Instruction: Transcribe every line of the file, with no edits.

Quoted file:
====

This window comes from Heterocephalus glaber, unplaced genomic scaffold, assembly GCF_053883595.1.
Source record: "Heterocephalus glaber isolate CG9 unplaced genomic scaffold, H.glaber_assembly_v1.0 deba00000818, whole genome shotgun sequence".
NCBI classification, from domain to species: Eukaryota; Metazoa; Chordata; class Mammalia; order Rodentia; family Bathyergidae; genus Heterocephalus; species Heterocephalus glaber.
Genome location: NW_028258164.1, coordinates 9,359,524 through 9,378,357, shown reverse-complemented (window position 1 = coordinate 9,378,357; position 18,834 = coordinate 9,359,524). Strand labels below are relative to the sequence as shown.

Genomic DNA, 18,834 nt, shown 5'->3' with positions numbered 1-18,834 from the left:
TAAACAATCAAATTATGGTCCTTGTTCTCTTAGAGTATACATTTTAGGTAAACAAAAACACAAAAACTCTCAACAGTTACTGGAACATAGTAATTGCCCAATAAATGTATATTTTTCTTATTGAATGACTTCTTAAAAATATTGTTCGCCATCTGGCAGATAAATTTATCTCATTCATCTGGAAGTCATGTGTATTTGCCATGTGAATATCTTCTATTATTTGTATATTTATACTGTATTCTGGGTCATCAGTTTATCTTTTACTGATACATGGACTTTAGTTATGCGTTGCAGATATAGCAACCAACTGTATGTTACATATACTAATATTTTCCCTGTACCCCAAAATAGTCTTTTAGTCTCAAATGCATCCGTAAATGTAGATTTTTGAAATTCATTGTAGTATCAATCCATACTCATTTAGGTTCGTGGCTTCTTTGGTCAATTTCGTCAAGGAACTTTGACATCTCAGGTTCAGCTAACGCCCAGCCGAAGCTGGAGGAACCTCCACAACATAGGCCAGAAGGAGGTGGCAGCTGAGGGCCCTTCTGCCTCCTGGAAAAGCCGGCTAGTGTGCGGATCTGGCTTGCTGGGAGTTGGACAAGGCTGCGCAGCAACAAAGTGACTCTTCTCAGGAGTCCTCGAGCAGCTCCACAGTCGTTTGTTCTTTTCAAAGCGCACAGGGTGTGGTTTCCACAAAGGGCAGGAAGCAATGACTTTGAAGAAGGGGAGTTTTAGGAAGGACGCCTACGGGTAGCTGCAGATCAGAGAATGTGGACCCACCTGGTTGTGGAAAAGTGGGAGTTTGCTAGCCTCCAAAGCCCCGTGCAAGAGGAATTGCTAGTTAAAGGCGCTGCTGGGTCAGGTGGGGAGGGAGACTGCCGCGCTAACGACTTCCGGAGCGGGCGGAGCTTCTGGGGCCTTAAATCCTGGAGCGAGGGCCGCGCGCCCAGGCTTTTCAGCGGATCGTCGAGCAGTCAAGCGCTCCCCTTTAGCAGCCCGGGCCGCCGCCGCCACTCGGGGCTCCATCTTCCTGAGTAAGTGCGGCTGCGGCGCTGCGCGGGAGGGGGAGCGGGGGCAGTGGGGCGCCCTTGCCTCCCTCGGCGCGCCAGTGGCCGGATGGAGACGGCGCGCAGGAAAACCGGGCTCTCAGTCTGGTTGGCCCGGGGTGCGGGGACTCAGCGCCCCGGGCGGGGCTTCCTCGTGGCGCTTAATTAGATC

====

This window comes from Heterocephalus glaber, unplaced genomic scaffold, assembly GCF_053883595.1.
Source record: "Heterocephalus glaber isolate CG9 unplaced genomic scaffold, H.glaber_assembly_v1.0 deba00000818, whole genome shotgun sequence".
NCBI classification, from domain to species: Eukaryota; Metazoa; Chordata; class Mammalia; order Rodentia; family Bathyergidae; genus Heterocephalus; species Heterocephalus glaber.
Genome location: NW_028258164.1, coordinates 9,359,524 through 9,378,357, shown reverse-complemented (window position 1 = coordinate 9,378,357; position 18,834 = coordinate 9,359,524). Strand labels below are relative to the sequence as shown.

Genomic DNA, 18,834 nt, shown 5'->3' with positions numbered 1-18,834 from the left:
TAAACAATCAAATTATGGTCCTTGTTCTCTTAGAGTATACATTTTAGGTAAACAAAAACACAAAAACTCTCAACAGTTACTGGAACATAGTAATTGCCCAATAAATGTATATTTTTCTTATTGAATGACTTCTTAAAAATATTGTTCGCCATCTGGCAGATAAATTTATCTCATTCATCTGGAAGTCATGTGTATTTGCCATGTGAATATCTTCTATTATTTGTATATTTATACTGTATTCTGGGTCATCAGTTTATCTTTTACTGATACATGGACTTTAGTTATGCGTTGCAGATATAGCAACCAACTGTATGTTACATATACTAATATTTTCCCTGTACCCCAAAATAGTCTTTTAGTCTCAAATGCATCCGTAAATGTAGATTTTTGAAATTCATTGTAGTATCAATCCATACTCATTTAGGTTCGTGGCTTCTTTGGTCAATTTCGTCAAGGAACTTTGACATCTCAGGTTCAGCTAACGCCCAGCCGAAGCTGGAGGAACCTCCACAACATAGGCCAGAAGGAGGTGGCAGCTGAGGGCCCTTCTGCCTCCTGGAAAAGCCGGCTAGTGTGCGGATCTGGCTTGCTGGGAGTTGGACAAGGCTGCGCAGCAACAAAGTGACTCTTCTCAGGAGTCCTCGAGCAGCTCCACAGTCGTTTGTTCTTTTCAAAGCGCACAGGGTGTGGTTTCCACAAAGGGCAGGAAGCAATGACTTTGAAGAAGGGGAGTTTTAGGAAGGACGCCTACGGGTAGCTGCAGATCAGAGAATGTGGACCCACCTGGTTGTGGAAAAGTGGGAGTTTGCTAGCCTCCAAAGCCCCGTGCAAGAGGAATTGCTAGTTAAAGGCGCTGCTGGGTCAGGTGGGGAGGGAGACTGCCGCGCTAACGACTTCCGGAGCGGGCGGAGCTTCTGGGGCCTTAAATCCTGGAGCGAGGGCCGCGCGCCCAGGCTTTTCAGCGGATCGTCGAGCAGTCAAGCGCTCCCCTTTAGCAGCCCGGGCCGCCGCCGCCACTCGGGGCTCCATCTTCCTGAGTAAGTGCGGCTGCGGCGCTGCGCGGGAGGGGGAGCGGGGGCAGTGGGGCGCCCTTGCCTCCCTCGGCGCGCCAGTGGCCGGATGGAGACGGCGCGCAGGAAAACCGGGCTCTCAGTCTGGTTGGCCCGGGGTGCGGGGACTCAGCGCCCCGGGCGGGGCTTCCTCGTGGCGCTTAATTAGATC